Cart and browse abandonment emails enable you to deliver visual reminders of viewed items and deliver recommendations based on similar attributes, categories and themes – thus remaining relevant.

By personalising your cart and/or browse abandonment emails by lifecycle stage (in this case, a lead), you’re likely to make far more of an impact. For example:

Abandoned cart: Zumiez

Zumiez’s abandoned cart message clearly outlines the forgotten items with clear visuals, product descriptions and a prominent “Add to bag” CTA. Bonus points for the product recommendations under “top picks”, as well as the “new arrivals” section at the bottom.

By cross-promoting similar products in a triggered email, brands can increase the likelihood of a recipient clicking through.

As this email has been sent to a lead (yet to make a purchase), the “find a store near you” CTA is a great way to encourage offline store visits and learn more about a consumer for future correspondence.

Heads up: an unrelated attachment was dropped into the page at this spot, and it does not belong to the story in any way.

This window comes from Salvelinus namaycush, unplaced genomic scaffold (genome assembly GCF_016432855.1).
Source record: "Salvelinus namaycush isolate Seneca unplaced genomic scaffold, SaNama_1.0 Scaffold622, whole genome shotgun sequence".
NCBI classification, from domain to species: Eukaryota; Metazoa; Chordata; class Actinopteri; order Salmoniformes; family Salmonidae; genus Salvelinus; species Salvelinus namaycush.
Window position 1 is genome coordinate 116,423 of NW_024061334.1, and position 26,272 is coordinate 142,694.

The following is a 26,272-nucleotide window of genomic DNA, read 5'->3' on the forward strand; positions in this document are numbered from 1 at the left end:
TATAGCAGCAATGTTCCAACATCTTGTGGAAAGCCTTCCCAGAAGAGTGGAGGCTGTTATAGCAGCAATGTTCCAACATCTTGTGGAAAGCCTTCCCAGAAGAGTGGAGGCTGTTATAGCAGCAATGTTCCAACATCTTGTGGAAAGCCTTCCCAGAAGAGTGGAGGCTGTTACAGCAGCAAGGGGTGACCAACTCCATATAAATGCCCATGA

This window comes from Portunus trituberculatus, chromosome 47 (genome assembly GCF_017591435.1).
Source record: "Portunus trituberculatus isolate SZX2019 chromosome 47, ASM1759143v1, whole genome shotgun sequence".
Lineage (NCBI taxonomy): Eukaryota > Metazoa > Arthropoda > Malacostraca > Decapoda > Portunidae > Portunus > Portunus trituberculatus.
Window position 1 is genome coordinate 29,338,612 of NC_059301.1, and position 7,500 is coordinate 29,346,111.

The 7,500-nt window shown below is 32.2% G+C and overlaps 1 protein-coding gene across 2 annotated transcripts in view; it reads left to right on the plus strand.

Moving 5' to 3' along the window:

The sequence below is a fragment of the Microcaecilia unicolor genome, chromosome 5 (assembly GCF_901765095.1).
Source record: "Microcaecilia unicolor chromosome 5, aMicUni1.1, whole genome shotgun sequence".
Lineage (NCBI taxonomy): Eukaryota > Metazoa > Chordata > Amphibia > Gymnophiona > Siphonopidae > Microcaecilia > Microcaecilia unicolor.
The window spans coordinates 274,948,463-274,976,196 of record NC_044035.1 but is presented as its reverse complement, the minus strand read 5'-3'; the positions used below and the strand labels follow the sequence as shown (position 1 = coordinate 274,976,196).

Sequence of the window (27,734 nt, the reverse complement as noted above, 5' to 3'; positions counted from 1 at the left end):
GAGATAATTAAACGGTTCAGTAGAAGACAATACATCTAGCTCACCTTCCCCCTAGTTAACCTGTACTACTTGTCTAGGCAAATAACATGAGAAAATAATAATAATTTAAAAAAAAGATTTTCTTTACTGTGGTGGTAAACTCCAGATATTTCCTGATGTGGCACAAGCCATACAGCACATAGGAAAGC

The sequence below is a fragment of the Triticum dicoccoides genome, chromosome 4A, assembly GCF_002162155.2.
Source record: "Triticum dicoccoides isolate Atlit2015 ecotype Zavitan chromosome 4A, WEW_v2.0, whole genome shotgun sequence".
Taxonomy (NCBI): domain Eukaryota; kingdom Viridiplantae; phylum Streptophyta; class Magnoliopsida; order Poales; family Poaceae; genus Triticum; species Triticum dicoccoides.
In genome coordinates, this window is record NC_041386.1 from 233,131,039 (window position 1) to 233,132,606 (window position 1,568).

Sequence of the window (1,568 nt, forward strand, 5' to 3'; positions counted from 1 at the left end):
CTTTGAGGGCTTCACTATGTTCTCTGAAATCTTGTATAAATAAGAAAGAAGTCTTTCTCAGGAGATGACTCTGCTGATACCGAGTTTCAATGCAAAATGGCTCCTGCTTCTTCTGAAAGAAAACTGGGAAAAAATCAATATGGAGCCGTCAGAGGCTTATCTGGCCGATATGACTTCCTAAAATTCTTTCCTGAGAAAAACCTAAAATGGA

zumiez example ecommerce cart abandonment email

Abandoned browse: Reiss 

Reiss use browsing behaviour to link to their customer support in a bid to clinch a sale.


Reiss abandoned browse email

Highlight USPs

You wouldn’t buy a car without being sold the dream by an energetic, commission-hungry salesperson – so why shop online without the sales pitch?

Either by using your website to list your competitive perks or through your email marketing: highlight the benefits of shopping with your brand and don’t shy away from the details to lure new prospects onto the buy button.

Take River Island: the fashion brand uses a carousel-style header within their email to outline their delivery perks in an engaging, attention-grabbing style.

River Island welcome email Similarly, Bonmarché uses the top of their welcome message to highlight key brand USPs , perks and customer service (along with a nice tempting treat).

Bonmarché welcome email

Custom audiences